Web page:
Phonemic awareness involves recognition of letter sounds. Before children ever associate letter names or recognize what letters represent, they can simply learn to listen to the sounds of letters. Initial letters sounds are the first ones that children can learn to distinguish if parents and teachers simply emphasize similar sounds. For example, in the phrase that introduces this short blog, you might emphasize the sound “huh” as you say, “hop up the reading hill at home.” Which three words start with the “huh” sound? To further emphasize the “huh” sound, you can place a thin napkin in front of your mouth and say a variety of words that start with “huh,” demonstrating that the napkin moves as you begin to say each word, e.g., hop, happy, home, hill, hurry, hair. This is also a good way to help young learners say the “huh” sound correctly.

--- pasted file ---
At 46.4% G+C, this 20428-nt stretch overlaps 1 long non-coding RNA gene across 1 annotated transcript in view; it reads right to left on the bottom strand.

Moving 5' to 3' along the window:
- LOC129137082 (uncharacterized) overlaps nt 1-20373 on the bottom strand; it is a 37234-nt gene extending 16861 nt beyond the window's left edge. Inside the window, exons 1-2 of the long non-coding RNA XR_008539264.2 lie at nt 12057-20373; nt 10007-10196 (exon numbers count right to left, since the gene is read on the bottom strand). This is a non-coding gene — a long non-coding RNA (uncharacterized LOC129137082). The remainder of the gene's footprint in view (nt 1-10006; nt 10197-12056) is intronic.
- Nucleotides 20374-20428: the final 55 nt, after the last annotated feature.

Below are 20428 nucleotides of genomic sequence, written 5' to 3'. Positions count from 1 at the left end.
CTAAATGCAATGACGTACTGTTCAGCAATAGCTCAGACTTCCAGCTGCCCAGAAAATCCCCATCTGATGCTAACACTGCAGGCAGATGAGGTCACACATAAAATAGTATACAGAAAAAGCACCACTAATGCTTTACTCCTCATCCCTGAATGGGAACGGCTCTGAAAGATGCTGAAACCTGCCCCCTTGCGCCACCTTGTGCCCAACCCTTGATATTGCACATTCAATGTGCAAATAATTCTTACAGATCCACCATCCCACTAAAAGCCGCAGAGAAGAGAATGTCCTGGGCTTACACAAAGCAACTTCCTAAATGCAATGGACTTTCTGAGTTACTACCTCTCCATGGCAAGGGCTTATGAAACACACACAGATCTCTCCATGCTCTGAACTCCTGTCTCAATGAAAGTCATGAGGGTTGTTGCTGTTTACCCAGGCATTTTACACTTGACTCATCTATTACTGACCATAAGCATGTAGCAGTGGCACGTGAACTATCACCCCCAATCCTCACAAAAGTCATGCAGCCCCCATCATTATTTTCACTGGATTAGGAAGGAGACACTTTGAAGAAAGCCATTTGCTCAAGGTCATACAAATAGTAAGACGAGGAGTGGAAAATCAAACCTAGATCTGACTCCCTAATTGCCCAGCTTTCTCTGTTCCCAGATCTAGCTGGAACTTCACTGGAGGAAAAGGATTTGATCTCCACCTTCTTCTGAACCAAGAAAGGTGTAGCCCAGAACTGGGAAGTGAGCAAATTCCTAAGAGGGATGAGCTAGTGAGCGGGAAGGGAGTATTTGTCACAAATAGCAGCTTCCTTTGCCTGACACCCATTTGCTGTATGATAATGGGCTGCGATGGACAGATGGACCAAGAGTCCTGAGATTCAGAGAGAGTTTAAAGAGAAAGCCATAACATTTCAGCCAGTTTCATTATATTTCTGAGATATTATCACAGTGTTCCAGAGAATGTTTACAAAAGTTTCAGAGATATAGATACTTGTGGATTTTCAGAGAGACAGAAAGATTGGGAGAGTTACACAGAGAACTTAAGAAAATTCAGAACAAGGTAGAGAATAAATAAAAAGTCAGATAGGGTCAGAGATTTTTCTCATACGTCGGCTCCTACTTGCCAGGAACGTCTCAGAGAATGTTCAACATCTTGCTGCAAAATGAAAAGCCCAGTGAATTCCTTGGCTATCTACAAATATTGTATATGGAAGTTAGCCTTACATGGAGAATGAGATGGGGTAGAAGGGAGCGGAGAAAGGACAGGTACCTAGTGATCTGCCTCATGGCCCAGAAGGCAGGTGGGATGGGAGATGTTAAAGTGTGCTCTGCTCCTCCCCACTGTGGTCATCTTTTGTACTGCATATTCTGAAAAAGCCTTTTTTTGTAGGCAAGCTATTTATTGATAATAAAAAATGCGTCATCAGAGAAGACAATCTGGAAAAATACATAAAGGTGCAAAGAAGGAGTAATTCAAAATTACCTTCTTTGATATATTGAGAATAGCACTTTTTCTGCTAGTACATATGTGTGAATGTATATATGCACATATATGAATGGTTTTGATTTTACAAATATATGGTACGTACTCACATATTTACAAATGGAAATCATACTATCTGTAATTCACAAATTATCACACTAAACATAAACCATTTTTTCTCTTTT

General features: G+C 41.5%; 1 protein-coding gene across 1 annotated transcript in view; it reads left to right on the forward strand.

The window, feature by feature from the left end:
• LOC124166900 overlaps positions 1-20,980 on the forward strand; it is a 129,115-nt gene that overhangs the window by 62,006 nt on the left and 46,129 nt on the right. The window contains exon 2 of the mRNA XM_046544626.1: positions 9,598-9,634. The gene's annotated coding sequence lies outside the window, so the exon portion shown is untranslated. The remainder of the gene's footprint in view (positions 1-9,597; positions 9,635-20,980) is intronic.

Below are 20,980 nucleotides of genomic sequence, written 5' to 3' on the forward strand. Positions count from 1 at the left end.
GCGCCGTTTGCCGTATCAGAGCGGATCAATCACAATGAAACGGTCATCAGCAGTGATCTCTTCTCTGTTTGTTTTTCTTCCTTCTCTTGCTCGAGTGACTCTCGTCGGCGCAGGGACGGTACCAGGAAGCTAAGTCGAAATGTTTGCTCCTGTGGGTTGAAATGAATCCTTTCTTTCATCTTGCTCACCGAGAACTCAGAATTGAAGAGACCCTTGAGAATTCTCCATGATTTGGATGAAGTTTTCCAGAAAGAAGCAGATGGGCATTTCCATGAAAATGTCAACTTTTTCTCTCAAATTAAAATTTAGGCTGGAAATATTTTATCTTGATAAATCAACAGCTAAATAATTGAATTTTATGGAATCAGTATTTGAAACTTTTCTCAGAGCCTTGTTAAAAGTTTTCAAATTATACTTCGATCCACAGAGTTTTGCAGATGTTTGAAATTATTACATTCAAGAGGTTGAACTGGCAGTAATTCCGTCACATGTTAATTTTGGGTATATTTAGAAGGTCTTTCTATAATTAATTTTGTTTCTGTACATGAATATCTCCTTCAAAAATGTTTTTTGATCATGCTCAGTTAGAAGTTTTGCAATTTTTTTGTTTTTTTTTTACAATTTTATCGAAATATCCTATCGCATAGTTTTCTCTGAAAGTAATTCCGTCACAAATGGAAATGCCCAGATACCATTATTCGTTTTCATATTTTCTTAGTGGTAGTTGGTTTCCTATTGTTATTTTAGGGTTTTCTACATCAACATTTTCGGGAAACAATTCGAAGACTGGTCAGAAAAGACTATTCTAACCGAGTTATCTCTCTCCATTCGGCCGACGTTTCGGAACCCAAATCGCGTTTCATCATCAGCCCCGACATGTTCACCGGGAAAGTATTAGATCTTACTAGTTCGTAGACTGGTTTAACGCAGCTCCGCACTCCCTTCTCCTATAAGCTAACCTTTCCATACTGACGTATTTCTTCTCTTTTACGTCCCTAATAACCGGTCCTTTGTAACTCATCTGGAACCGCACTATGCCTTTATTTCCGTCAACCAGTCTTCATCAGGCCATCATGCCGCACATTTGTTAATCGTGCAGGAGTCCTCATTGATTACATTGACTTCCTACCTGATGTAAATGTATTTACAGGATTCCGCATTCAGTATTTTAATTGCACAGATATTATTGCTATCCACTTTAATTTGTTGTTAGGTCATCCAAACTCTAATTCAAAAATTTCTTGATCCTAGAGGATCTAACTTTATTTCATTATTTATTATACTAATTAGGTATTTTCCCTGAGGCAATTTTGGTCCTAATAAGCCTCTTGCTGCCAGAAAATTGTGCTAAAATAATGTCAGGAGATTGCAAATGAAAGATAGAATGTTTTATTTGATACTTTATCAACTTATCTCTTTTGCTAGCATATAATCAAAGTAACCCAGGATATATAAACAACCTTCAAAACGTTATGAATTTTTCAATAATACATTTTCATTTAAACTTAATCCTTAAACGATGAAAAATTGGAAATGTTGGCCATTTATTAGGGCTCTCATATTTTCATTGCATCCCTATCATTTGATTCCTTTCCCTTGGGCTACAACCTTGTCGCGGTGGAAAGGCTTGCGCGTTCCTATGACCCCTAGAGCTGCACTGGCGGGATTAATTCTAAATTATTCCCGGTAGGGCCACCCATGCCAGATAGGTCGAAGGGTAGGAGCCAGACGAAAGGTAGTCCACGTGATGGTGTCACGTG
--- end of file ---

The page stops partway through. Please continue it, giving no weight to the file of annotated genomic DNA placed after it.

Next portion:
Phonemic awareness can be part of your conversation as you drive down the road with your child with statements such as, “we are going down the right road, not the wrong road.” You would follow with the question, which words begin with the ‘rrrr’ sound?” Remember, this exercise is designed to help children distinguish sounds, not identify letters. You want your child to hear the “rrrr” in right, road, and wrong.
Creating games such as picking out the two words that sound alike is another great way to engage children. For example, you can ask which of the three words—can, bike, carpet— have the same beginning sound? When you emphasize the “k” sound, children will begin to distinguish the words with that initial sound.
One of the fun Montessori games that Dancing Moose teachers like to engage in involves having children hunt for items around the classroom that correlate with a learning activity. For phonemic awareness you could identify an object such as a table that begins with the “t” sound, then challenge your child to find items around the house that begin with the “t” sound. Playing games is a great way to make learning fun.
Phonemic awareness is an important pre-reading skill, and helping your child recognize sounds is the first step in reading. Once children begin to isolate sounds, they readily associate them with letters when they are introduced.